Fathers’ Day


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“Dads are like chocolate chip cookies; they may have chips or be totally nutty, but they are sweet and make the world a better place, especially for their children.”

I am fortunate to have had two remarkable examples of fatherly love in my life. My dad has done and continues to do everything he possibly can for me. My grandfather, despite having been gone almost 20 years, continues to be a source of inspiration and strength. I am proud that the blood of these two men flows through my veins, and I honestly would not be the person I am today without them.

On days like this, I see my friends posting about how theirs is the greatest. I wonder, do we feel our father (mother, etc., depending on the holiday) is the “greatest” simply because he’s ours? Or is it because we are lucky enough to have an involved, loving, generous father who has remained a constant presence in our lives? Certainly there’s no concrete, scientific way to know our father is the greatest of all the fathers, because we only get one. (Or two, in some cases, as the definition of “family” happily is evolving.) Once we grow up, and especially when we become parents ourselves, we recognize the things our parents didn’t do and/or the things we’d do differently. We can acknowledge mistakes they made, and we know they’re not perfect. But yes, I guess we feel that, “Hey he’s MY dad, and he’s the best.” Because he was/is the best dad for you. Because our dads (hopefully) are doing the best they know how.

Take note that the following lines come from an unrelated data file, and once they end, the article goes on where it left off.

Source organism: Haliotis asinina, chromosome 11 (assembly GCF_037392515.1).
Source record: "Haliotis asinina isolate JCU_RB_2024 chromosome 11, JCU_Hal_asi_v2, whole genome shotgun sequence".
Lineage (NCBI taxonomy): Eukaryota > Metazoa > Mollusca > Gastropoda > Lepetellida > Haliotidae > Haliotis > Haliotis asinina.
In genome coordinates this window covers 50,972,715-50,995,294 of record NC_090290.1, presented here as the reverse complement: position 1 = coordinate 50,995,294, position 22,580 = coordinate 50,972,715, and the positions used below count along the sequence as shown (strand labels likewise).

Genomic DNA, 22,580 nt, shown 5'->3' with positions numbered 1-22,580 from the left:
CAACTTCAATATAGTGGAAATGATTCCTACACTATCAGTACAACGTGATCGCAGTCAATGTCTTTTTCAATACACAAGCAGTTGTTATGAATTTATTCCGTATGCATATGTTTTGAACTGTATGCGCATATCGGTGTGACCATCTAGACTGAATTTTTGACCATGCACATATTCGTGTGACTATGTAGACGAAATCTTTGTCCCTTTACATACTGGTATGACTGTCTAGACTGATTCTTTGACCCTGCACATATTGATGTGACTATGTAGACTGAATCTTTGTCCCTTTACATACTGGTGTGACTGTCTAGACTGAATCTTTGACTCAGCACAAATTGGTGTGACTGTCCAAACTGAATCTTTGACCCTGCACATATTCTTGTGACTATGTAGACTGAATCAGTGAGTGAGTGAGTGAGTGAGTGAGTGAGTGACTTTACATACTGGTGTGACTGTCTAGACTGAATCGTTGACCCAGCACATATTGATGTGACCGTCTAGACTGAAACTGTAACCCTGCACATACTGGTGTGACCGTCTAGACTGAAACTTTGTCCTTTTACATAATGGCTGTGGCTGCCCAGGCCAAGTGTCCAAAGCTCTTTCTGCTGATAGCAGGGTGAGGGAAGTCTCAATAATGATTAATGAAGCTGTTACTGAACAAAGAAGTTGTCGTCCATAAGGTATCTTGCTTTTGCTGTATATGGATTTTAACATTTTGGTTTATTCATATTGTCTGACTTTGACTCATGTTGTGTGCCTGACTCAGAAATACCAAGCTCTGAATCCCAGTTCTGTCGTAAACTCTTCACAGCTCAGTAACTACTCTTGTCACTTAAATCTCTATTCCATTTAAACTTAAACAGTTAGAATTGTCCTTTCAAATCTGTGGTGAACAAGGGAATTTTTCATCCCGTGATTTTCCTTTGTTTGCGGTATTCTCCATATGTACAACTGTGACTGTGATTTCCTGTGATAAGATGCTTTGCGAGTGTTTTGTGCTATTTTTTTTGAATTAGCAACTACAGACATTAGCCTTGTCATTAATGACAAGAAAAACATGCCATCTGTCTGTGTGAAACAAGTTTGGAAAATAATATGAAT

When I really think about it, when I think back to my childhood, I can only feel grateful to my father. For all the patience used, the time taken, the love given, the money spent, the lessons taught, the miles traveled, the snowmen built. I hope that he feels adequately repaid.

And my pop. The man that fought the Atlantic Ocean and won. His immeasurable strength of will inspires me every single day. I cannot help but feel loss when I think about the time I couldn’t spend with him, as he passed away when I was nine. But what he did give me was a model of an infrangible spirit. Or maybe that spirit itself. And that is truly a gift that keeps on giving.